What events from the summer of 2019 do you figure will resonate the most 50 years from now? It’s not always easy to predict.
Look back 50 years. The summer of 1969 saw Apollo 11 land on the moon, the Manson Family murders and Woodstock. All within a span of 26 days. Yet it was another event that summer, one that the public hardly noticed, which has proven to have a lasting impact on how the world connects.
It happened on August 30, 1969, when the first Interface Message Processor (IMP) was delivered to UCLA.
What’s an IMP? It’s a set of electronic switches (a packet switching node, to be exact) that allow one computer to communicate with others on a network. In the subsequent months, IMPs were installed at three additional schools: Stanford University (October 1969); University of California, Santa Barbara (November 1969); and University of Utah (December 1969).
This was the origin of the ARPANET computer network, which morphed into the Internet.
Three days after the initial IMP arrived, on September 2, 1969, two giant computers at UCLA exchanged data over a network. That was a first. Leonard Kleinrock, a UCLA researcher and engineer, supervised the experiment. “The Internet took its first breath of life that day,” he said later.
Today, we’d call an IMP a router. The IMPs were built by Bolt Beranek and Newman (now BBN Technologies) of Cambridge, Massachusetts. When the company won the contract in January 1969, they received a congratulatory telegram from Massachusetts Senator Ted Kennedy, Except that he (or his office) must have misunderstood or misread the word Interface. Because Kennedy wished the company the best on building an “Interfaith Message Processor”.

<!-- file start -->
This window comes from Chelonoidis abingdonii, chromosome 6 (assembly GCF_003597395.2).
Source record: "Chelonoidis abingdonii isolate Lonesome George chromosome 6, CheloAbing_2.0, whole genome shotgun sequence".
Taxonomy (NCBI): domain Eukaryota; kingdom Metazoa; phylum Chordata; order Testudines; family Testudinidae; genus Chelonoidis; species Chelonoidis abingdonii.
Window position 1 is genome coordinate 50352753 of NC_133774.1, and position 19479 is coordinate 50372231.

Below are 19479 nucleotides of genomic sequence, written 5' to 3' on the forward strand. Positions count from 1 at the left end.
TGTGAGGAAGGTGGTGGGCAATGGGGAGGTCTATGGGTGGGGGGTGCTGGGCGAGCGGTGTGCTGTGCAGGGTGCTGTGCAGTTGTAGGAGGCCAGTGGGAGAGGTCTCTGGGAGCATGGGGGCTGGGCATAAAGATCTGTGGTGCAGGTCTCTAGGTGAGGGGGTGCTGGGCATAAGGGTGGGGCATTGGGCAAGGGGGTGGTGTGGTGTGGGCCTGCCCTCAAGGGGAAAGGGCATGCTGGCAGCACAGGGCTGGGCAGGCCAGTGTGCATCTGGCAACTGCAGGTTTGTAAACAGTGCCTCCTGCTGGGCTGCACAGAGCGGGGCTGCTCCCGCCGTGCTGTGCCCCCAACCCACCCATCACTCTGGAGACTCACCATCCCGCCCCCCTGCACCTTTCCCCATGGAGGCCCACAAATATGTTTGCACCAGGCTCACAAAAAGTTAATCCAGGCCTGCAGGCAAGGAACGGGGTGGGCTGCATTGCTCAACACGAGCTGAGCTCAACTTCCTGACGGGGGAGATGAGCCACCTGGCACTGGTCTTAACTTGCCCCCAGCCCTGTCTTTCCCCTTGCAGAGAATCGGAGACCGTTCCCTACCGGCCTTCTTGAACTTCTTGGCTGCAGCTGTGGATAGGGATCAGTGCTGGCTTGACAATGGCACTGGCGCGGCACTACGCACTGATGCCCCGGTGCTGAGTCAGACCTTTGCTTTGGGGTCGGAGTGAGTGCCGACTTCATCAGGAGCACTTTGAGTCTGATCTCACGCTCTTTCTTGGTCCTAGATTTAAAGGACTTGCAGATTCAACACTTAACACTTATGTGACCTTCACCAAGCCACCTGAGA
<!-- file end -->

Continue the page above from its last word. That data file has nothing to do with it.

After the second IMP was delivered, the system was tested. Could UCLA and Stanford communicate via computer? The first word to be transmitted between the two was supposed to be “login”. But after UCLA sent the “l” and “o” on the command line, the Stanford system briefly crashed.
So the honour for first word on the Internet goes to “lo”. Which phonetically is “hello”, though it wasn’t intended that way. Kleinrock saw it as “lo” as in “lo and behold” – “We didn’t plan it,” he said, “but we couldn’t have come up with a better message: short and prophetic.”
In the years before, there was no uniformity in the language of computer programming. As one account of the Internet’s early days put it, “the lack of homogeneity in the language of computer programming had created a Babel of multiple systems”.
You know the biblical tale of the Tower of Babel? It concerns people on a common mission who suddenly spoke different languages, making it impossible to communicate.
There are many lessons to draw. The novelist Toni Morrison, who was awarded the Nobel Prize in Literature in 1993, referenced the Tower of Babel in her Nobel speech. Morrison died on August 5, making this an appropriate time to revisit what she said:
“The conventional wisdom of the Tower of Babel story is that the collapse was a misfortune. That it was the distraction, or the weight of many languages that precipitated the tower’s failed architecture. That one monolithic language would have expedited the building and heaven would have been reached. Whose heaven? And what kind?
“Perhaps the achievement of Paradise was premature, a little hasty if no one could take the time to understand other languages, other views, other narratives period. Had they, the heaven they imagined might have been found at their feet. Complicated, demanding, yes, but a view of heaven as life; not heaven as post-life.
“Word-work is sublime, because it is generative; it makes meaning that secures our difference, our human difference – the way in which we are like no other life.
“We die. That may be the meaning of life. But we do language. That may be the measure of our lives.”
Stuart Foxman is a Toronto-based freelance writer, who helps clients’ products, services, ideas and organizations to come alive. Follow me on Twitter @StuartFoxman, connect with me here on LinkedIn, or check me out at foxmancommunications.com. I would love to hear from you. More articles like this coming, with original posts every week about communications, writing, branding, creativity, media, marketing, persuasion, messages, etc., etc.
August 14, 2019